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since June 19, 2001


Farewell to the Family — Book Review

Reassembly will be the really tough part

Our destruction of family, a sociologist warns, is absolutely without precedent


Public Policy and Breakdown in Britain and the U.S.A.

By Patricia Morgan, Institute of Economic Affairs, London, 194 pages; softcover; US$9 (Available in North America from Laissez Faire Books, 202-938 Howard St., San Francisco, CA 94103)

 The decay of the Canadian family, manifest in our high divorce rate and sky-rocketing proportion of births to unmarried mothers (now almost 30% overall and 50% in Quebec), is a major concern. In this book, sociologist Patricia Morgan pulls together

 'The more the state accommodates
 a client group, the less that
 government feels able to refuse
 and the more fearful it is of creating
 offence. No such group ever
 represents itself as anything but
 poverty-stricken, maligned,
 discriminated against, and generally
 put upon. It also pays to be
 exquisitely sensitive to anything
 that can be construed as insulting,
 critical or uncaring...as this
 leads to compensatory or
 propitiatory awards.'

the British and American research on the causes and consequences of this phenomenon. Sponsored by the prestigious Institute of Economic Affairs, the older and larger British equivalent of Canada's Fraser Institute, it is written in academic mode and is not easy reading, but I found the effort worthwhile.
    Author Morgan avoids simplistic fixation on single causes. She acknowledges the role of overly generous welfare payments, which so many North American conservatives, following Charles Murray, have blamed for creating both dependency and family break-down, but shows that numerous other factors are also deeply involved. One is the decline in young men's job prospects caused by the transition from a manufacturing to a service economy. Young men without technical training or advanced education, unable to earn enough to support a family, are less likely to form stable marriages, and much more likely to engage in random couplings or ephemeral "relationships." If they do marry, their wives will have to work and will probably have few children or none at all.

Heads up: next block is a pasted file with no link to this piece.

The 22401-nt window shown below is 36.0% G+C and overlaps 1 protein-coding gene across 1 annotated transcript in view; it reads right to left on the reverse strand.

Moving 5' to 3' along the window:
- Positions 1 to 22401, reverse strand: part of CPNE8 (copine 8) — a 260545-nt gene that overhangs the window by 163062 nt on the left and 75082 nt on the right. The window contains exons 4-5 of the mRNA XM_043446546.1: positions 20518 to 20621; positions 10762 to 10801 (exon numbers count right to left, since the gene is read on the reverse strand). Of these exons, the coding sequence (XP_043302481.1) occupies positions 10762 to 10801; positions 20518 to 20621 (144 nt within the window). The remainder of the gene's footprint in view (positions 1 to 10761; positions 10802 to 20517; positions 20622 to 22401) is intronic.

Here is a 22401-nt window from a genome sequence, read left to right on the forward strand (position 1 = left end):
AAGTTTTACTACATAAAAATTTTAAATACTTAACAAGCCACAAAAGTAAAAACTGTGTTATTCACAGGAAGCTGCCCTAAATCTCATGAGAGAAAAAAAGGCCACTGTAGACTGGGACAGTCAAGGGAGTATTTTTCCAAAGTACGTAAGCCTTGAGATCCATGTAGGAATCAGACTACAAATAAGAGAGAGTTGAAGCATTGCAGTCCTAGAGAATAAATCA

A decline in births to married women, she points out, is another factor contributing to the higher rate of births to unmarried mothers, a ratio that has both a numerator and a denominator. Births to unmarried mothers go into the numerator, while the denominator contains the total of all births, most of which still come from married women.  When this number decreases, the ratio increases. Thus the relative increase in un-married motherhood is partly due a relaxation of sexual mores, and partly to the declining fertility of married women.  Another major source of pressure on the natural family is taxation policy, which increasingly penalizes intact families in the [] pursuit of [alleged]"fairness" for singles.  Canadians, like Britons, are familiar with the absence of a family-income concept in the federal income tax, the conversion of tax deductions into tax credits, the removal of tax exemptions for children in favour of means-tested direct payments, and many other features of the tax code, all of which have made life harder for the traditional (and still by far the most common) form of the family, in which the father is the main breadwinner.